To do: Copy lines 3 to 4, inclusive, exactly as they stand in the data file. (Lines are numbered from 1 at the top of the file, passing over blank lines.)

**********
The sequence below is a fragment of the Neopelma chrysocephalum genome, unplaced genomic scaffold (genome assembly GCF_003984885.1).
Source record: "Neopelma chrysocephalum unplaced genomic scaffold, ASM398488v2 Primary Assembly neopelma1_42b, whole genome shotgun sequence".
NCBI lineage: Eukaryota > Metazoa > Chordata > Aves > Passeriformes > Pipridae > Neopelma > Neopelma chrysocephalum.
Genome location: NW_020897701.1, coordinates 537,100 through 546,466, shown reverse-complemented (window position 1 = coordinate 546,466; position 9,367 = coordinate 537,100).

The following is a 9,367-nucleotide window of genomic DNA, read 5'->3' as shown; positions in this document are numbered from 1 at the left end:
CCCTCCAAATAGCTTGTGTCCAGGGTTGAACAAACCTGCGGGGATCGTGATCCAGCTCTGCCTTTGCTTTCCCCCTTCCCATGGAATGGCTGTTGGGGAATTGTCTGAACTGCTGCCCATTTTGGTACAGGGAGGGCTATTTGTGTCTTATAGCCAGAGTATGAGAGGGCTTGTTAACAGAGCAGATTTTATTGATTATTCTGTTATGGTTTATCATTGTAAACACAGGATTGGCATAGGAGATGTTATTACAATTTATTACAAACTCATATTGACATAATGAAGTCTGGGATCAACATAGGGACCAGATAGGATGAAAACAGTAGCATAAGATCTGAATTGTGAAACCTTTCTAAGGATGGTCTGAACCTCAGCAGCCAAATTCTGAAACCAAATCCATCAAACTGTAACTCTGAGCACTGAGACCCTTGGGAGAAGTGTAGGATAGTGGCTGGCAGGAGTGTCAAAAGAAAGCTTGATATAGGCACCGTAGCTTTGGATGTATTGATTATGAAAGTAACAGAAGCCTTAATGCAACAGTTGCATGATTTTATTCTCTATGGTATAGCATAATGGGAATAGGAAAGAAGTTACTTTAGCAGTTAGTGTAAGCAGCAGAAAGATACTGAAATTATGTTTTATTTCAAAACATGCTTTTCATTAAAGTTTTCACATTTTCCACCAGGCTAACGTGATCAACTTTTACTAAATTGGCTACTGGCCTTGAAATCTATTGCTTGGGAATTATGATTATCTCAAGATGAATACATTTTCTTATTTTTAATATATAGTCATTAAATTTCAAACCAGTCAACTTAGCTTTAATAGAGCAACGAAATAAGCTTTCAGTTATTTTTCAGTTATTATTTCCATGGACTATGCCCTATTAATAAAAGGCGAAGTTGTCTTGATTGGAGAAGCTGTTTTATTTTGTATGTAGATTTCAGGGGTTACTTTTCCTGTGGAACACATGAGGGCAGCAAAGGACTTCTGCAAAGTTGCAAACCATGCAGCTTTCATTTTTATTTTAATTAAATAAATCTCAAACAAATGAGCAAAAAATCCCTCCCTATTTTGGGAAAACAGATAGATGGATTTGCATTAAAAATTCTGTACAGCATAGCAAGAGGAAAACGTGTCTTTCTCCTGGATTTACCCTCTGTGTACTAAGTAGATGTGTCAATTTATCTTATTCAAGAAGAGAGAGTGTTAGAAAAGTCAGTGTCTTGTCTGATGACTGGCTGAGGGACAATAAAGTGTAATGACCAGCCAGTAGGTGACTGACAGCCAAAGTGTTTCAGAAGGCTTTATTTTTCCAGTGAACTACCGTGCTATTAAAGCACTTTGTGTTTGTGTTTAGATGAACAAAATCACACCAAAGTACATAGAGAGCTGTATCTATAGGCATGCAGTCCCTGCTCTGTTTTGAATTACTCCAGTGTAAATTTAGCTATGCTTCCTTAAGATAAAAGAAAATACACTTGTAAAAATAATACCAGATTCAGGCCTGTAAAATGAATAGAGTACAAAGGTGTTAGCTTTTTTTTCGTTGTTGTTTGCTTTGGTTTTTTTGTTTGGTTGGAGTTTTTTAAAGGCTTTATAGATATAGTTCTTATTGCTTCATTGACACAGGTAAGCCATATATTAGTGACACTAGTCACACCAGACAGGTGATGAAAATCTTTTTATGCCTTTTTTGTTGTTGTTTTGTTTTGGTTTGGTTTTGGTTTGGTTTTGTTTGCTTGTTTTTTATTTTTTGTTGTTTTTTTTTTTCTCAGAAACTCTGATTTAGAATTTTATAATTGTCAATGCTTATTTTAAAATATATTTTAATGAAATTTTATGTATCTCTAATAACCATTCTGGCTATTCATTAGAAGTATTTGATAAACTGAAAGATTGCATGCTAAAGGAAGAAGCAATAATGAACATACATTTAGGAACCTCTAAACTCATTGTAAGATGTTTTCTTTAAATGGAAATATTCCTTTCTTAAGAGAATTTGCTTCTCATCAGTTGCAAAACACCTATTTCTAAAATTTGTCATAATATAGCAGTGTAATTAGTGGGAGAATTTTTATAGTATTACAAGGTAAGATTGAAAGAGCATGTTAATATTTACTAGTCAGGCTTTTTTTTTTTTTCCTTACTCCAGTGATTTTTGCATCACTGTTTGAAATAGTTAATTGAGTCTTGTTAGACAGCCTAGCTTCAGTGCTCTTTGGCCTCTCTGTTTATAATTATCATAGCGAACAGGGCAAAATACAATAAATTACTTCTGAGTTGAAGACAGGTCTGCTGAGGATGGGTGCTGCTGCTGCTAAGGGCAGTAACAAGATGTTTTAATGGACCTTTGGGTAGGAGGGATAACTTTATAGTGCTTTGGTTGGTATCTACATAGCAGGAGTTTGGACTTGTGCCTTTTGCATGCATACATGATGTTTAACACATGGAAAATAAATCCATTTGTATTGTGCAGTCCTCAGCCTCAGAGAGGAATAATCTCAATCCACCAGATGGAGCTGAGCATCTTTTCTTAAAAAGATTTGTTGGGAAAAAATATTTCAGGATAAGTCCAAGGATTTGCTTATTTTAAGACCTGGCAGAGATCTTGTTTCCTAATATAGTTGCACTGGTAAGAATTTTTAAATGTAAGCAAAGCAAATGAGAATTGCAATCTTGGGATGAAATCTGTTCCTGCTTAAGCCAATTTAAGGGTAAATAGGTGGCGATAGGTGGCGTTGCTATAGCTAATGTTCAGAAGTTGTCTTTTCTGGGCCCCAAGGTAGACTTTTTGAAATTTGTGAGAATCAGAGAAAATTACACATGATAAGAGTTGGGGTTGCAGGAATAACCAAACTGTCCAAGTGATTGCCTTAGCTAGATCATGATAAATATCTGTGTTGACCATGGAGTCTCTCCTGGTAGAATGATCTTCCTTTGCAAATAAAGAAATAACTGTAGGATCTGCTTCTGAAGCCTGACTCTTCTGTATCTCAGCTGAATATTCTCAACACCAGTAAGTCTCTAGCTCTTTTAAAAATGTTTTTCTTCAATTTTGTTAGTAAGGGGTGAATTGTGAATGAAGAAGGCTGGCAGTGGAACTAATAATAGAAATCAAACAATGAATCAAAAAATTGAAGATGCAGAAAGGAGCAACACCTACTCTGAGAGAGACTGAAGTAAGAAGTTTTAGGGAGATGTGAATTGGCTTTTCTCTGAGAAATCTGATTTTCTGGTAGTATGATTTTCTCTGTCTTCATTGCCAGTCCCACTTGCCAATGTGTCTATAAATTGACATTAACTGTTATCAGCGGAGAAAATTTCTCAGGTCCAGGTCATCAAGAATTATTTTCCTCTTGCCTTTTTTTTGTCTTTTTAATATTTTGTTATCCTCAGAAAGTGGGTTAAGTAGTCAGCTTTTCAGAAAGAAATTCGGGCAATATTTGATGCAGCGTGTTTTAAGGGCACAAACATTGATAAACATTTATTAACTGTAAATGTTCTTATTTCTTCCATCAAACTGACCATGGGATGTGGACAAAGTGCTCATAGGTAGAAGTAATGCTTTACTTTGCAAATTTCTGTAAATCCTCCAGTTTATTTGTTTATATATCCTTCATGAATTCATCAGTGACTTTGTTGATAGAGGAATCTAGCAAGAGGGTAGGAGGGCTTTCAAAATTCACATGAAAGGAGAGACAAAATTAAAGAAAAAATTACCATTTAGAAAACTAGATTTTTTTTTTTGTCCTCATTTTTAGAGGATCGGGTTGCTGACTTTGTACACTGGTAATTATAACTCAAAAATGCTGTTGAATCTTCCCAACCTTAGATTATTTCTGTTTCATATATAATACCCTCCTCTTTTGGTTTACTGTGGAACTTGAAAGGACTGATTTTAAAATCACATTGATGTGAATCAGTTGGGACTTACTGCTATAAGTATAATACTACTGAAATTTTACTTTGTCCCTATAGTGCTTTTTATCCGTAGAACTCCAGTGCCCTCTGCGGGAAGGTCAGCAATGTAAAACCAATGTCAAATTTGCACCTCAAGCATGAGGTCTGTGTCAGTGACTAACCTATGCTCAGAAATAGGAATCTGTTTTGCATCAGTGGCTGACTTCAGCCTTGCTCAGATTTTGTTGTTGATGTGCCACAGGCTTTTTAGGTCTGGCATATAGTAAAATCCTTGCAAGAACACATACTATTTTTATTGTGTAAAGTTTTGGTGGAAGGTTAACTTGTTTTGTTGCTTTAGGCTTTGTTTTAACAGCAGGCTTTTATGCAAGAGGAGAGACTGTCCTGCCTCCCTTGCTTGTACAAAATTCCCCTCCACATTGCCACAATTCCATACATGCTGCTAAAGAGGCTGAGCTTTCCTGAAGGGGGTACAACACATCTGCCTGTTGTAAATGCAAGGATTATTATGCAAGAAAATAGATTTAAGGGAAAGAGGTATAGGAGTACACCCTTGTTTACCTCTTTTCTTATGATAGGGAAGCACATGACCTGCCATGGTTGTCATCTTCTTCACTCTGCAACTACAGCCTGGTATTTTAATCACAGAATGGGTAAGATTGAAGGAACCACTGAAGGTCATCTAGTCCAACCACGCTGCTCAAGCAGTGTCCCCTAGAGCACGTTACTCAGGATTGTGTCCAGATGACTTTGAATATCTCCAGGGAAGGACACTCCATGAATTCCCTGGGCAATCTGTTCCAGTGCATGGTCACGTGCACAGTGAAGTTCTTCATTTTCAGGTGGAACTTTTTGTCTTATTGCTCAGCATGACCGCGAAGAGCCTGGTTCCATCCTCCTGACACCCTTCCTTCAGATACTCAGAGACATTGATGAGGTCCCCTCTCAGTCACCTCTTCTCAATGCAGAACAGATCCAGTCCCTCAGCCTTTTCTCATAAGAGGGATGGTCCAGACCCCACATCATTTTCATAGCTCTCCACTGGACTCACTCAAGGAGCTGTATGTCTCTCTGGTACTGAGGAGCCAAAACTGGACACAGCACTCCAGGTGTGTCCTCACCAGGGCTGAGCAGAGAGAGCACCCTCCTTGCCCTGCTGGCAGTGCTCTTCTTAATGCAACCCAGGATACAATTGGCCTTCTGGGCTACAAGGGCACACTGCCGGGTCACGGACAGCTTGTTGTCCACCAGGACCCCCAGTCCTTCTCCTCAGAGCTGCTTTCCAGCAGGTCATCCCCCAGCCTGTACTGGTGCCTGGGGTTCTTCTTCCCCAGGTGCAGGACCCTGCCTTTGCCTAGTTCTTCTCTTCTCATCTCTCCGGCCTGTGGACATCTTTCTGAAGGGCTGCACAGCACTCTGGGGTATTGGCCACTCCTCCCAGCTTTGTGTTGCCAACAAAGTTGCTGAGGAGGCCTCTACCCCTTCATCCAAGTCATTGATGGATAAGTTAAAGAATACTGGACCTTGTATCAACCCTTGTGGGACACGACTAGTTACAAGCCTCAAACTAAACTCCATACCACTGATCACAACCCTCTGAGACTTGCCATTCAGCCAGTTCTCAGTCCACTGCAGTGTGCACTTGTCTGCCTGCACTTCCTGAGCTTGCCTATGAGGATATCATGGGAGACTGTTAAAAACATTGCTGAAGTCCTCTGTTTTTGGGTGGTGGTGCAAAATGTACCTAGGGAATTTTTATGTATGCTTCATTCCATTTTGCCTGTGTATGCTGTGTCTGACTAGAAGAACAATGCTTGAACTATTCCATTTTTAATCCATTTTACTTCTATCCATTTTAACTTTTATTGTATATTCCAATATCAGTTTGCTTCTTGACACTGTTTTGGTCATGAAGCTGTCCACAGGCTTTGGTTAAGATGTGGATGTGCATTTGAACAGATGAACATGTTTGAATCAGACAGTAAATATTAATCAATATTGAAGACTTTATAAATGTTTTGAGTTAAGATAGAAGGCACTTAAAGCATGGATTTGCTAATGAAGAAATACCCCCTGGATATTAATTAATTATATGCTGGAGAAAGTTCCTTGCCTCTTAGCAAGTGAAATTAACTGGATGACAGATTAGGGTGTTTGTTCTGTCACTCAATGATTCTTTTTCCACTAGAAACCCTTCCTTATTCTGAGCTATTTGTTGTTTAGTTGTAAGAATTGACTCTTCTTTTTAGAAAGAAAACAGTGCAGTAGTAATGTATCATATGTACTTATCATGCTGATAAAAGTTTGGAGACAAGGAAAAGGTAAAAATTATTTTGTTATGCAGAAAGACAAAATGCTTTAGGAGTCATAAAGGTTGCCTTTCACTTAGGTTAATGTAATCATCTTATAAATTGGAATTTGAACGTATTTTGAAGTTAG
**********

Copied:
NCBI lineage: Eukaryota > Metazoa > Chordata > Aves > Passeriformes > Pipridae > Neopelma > Neopelma chrysocephalum.
Genome location: NW_020897701.1, coordinates 537,100 through 546,466, shown reverse-complemented (window position 1 = coordinate 546,466; position 9,367 = coordinate 537,100).